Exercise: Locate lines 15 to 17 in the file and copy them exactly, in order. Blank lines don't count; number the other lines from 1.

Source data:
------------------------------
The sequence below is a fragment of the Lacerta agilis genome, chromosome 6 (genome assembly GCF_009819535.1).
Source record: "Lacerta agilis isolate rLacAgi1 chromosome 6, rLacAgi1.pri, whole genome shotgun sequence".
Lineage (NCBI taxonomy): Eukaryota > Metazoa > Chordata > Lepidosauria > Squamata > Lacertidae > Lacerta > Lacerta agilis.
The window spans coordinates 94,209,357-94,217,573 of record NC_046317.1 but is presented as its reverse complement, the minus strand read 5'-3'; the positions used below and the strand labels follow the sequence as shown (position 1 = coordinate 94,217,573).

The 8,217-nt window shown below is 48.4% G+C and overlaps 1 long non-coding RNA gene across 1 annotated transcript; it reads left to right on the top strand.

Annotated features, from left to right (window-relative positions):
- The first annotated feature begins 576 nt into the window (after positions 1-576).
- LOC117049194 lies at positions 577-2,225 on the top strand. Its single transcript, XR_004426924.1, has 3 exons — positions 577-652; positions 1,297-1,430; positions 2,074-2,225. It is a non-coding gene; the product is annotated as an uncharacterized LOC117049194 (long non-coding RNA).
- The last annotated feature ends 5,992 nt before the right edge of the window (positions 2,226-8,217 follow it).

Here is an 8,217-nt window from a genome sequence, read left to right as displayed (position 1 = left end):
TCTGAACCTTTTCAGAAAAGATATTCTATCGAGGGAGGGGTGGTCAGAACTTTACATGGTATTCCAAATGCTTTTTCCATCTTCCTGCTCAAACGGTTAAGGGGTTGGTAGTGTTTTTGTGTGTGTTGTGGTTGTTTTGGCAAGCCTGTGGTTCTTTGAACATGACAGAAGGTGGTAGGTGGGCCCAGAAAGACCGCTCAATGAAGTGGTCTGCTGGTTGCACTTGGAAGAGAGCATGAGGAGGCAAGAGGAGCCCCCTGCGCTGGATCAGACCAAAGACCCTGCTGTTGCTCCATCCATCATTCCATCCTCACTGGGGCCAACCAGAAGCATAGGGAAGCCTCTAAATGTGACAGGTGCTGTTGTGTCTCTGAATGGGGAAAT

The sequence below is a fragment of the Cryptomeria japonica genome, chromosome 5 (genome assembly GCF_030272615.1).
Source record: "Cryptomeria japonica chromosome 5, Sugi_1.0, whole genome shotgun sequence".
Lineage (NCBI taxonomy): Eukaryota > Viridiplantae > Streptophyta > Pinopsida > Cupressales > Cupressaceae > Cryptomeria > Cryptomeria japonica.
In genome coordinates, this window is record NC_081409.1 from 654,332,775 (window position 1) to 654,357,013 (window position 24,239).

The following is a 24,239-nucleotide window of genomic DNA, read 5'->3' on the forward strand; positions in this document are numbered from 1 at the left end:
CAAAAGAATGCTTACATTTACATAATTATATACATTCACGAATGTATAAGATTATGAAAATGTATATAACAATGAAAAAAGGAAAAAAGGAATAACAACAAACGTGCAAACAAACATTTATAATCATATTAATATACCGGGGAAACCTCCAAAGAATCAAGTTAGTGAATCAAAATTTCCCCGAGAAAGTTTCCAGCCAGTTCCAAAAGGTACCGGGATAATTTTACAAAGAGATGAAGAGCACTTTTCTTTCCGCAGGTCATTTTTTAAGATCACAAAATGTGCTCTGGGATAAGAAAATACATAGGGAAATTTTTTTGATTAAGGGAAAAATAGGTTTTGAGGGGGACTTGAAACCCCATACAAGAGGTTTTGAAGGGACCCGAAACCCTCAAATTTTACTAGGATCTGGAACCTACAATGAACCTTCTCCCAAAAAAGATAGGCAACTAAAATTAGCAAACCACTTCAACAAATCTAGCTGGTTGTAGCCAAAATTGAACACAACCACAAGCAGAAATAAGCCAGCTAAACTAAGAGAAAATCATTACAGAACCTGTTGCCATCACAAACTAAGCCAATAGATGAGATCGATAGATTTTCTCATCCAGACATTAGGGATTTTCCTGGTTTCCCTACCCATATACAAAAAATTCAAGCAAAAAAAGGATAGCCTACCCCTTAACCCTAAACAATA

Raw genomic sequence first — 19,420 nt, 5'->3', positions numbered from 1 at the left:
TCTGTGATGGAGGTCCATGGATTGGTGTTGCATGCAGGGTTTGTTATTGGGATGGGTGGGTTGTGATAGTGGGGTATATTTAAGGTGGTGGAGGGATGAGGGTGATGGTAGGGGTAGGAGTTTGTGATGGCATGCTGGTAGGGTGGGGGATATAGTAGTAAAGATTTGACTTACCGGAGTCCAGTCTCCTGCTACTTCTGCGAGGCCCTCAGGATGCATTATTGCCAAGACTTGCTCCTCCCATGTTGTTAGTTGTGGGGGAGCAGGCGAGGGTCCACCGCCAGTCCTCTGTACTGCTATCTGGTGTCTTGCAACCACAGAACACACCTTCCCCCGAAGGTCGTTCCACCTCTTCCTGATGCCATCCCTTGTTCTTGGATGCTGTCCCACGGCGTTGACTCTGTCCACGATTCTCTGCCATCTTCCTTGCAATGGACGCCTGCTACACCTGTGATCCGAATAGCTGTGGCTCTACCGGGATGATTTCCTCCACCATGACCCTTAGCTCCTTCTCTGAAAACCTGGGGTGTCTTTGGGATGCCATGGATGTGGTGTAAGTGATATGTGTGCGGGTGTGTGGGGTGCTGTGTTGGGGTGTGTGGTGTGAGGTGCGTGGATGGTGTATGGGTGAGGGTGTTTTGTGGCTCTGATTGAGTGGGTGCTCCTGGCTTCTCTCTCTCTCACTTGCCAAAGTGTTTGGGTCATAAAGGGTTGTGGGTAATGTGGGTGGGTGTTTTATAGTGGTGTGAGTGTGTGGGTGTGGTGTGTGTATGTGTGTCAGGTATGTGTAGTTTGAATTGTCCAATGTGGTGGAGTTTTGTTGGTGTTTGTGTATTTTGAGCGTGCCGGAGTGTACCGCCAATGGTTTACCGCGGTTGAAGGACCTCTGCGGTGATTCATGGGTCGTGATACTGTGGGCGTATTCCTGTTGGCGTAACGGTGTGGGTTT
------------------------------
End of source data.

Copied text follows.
In genome coordinates, this window is record NC_081409.1 from 654,332,775 (window position 1) to 654,357,013 (window position 24,239).

The following is a 24,239-nucleotide window of genomic DNA, read 5'->3' on the forward strand; positions in this document are numbered from 1 at the left end:
CAAAAGAATGCTTACATTTACATAATTATATACATTCACGAATGTATAAGATTATGAAAATGTATATAACAATGAAAAAAGGAAAAAAGGAATAACAACAAACGTGCAAACAAACATTTATAATCATATTAATATACCGGGGAAACCTCCAAAGAATCAAGTTAGTGAATCAAAATTTCCCCGAGAAAGTTTCCAGCCAGTTCCAAAAGGTACCGGGATAATTTTACAAAGAGATGAAGAGCACTTTTCTTTCCGCAGGTCATTTTTTAAGATCACAAAATGTGCTCTGGGATAAGAAAATACATAGGGAAATTTTTTTGATTAAGGGAAAAATAGGTTTTGAGGGGGACTTGAAACCCCATACAAGAGGTTTTGAAGGGACCCGAAACCCTCAAATTTTACTAGGATCTGGAACCTACAATGAACCTTCTCCCAAAAAAGATAGGCAACTAAAATTAGCAAACCACTTCAACAAATCTAGCTGGTTGTAGCCAAAATTGAACACAACCACAAGCAGAAATAAGCCAGCTAAACTAAGAGAAAATCATTACAGAACCTGTTGCCATCACAAACTAAGCCAATAGATGAGATCGATAGATTTTCTCATCCAGACATTAGGGATTTTCCTGGTTTCCCTACCCATATACAAAAAATTCAAGCAAAAAAAGGATAGCCTACCCCTTAACCCTAAACAATA